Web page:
This is our second intern-themed post this week, which gets me thinking that some of you are neck-deep in coffee jockeys. This can be a trying time for those of you that are A) impatient B) dicks C) control freaks D) all of the above. As such, the following has probably crossed your mind at one time or another:
I just wanted to know if you had an opinion on interns at the Big 4? Is hazing an intern such a bad thing? They should be able to handle it, and if they aren't, then maybe they should be looking into a softer (local) accounting firm. Not trying to come off on the wrong foot, but nowadays there are some dumb people in the profession and weeding out the bad ones can help a firm become the best and the greatest. Well, I just wanted to let it out there, so let's open this up for the group to see what kind of responses we get. and if we get some good responses, I will share my knowledge and expertise.
I'll address three of your statements before releasing the hounds:
1. Do you have an opinion on interns the Big 4? - Yes. They are human equivalent of those god-awful Spotify ads. In other words, annoying to the point that you won't to gouge your eyes out with an unsanded wooden spoon. No, but seriously, I love interns. They're young. They're ambitious. They never get your dinner order wrong (if they do, they can kiss their career good-bye). Yes, they come begging you for work when the best thing you can do is have them stand at the copy machine for hours on end but grunt work is part of the intern code, amiright. Is your memory so short that you don't remember when you showed up tugging on your senior's pant leg every 20 minutes? You can easily solve this problem by asking them to do something worthwhile and not being a self-righteous, know-it-all dick when they don't get it perfect and say, "This is probably a stupid question." If you don't remember a time when you could barely turn on your laptop without burning down the building, then ask one of your superiors. They'll remind you.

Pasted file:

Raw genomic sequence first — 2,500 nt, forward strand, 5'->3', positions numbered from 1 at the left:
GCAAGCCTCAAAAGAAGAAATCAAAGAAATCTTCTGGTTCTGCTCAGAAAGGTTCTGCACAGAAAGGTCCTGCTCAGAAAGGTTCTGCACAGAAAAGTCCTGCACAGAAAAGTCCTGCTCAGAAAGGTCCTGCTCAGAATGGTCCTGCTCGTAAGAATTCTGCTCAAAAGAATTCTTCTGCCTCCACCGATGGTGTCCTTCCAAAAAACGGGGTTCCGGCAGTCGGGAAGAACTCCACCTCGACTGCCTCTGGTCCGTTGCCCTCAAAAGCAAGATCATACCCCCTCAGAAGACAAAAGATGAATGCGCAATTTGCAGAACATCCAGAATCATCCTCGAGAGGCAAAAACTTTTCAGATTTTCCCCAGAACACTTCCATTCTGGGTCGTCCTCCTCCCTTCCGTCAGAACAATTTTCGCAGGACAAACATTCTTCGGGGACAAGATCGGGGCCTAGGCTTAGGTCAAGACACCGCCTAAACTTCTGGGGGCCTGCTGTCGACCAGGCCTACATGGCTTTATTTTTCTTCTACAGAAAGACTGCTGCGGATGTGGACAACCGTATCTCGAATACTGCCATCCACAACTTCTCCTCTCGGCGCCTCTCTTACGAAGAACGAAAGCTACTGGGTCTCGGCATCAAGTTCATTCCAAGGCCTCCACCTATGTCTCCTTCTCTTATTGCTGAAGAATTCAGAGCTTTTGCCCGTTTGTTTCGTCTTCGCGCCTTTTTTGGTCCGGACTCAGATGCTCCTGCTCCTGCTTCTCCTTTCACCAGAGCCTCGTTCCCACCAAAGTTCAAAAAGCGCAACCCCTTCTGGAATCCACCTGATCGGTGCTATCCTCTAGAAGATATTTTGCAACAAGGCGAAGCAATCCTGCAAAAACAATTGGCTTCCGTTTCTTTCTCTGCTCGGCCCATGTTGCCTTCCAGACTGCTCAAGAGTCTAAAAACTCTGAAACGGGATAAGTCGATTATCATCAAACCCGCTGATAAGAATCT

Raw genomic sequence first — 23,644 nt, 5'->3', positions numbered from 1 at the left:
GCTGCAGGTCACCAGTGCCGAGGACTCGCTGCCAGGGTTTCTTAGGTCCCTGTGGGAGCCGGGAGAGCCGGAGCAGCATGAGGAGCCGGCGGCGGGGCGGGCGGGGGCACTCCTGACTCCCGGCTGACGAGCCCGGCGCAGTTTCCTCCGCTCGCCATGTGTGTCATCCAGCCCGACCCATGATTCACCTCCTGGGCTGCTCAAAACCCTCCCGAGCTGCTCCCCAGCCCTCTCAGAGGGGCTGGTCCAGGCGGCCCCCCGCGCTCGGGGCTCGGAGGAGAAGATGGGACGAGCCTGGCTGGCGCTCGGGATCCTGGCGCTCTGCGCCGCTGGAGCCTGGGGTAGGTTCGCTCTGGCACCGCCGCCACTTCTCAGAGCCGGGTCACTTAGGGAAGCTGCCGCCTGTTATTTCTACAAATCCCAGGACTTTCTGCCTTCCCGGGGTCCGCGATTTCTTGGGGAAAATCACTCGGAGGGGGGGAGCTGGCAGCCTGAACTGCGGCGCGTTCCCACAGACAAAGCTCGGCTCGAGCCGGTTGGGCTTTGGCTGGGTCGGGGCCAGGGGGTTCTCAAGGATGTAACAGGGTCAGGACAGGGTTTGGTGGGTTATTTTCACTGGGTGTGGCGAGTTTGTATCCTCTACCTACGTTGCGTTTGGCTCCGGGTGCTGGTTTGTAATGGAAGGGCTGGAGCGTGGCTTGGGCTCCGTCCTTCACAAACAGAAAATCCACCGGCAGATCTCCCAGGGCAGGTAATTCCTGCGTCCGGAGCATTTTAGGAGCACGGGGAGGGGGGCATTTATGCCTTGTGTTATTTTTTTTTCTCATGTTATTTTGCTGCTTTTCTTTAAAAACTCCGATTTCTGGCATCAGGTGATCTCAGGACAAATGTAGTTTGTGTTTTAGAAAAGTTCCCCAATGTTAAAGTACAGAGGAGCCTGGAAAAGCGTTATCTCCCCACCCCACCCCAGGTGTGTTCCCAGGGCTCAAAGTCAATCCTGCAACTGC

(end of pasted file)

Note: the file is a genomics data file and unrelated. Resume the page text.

2. Is hazing an intern such a bad thing? - No. Hazing of various methods is fine. For me, it would be imperative to know if your intern has a sense of humor and doesn't take him/herself so seriously that they aren't above a little self-deprecating behavior and/or can survive some mild embarrassment. They will encounter far worse things in their careers than a laptop that disappears for 24 hours, fetching dinner for 10 people on a snowy winter night or picking up the partner's dry cleaning. The trick is you have to recognize who can handle the hazing and who cannot. If someone tears off their shirt sleeves or is brought to tears, then you've clearly misjudged this person.
3. [N]owadays there are some dumb people in the profession and weeding out the bad ones can help a firm become the best and the greatest. -
"Dumb people" in the profession? GET OUT OF TOWN. I hope you're holding spots for people other than interns. Just look at the people at PwC who still can't figure out email
. "Weeding out the bad ones" isn't as simple as picking on them until they develop an eating disorder and/or quit. And even if you do happen to get rid of the less stellar performers, will your firm all of sudden become a team of Tim Tebows? Obviously not. At every level within your firm there are those that can perform and those that can't. Good associates don't always make good seniors; good seniors don't always make good managers, etc. etc. Someone who was a rockstar manager may not be able to hack it as a partner and therefore is "dumb" in the eyes of some observers. I don't think you can avoid this inevitability by making sure you identify the worst sling blade types early on.
If you've got empirical or anecdotal evidence that supports either side of the hazing debate, please share below.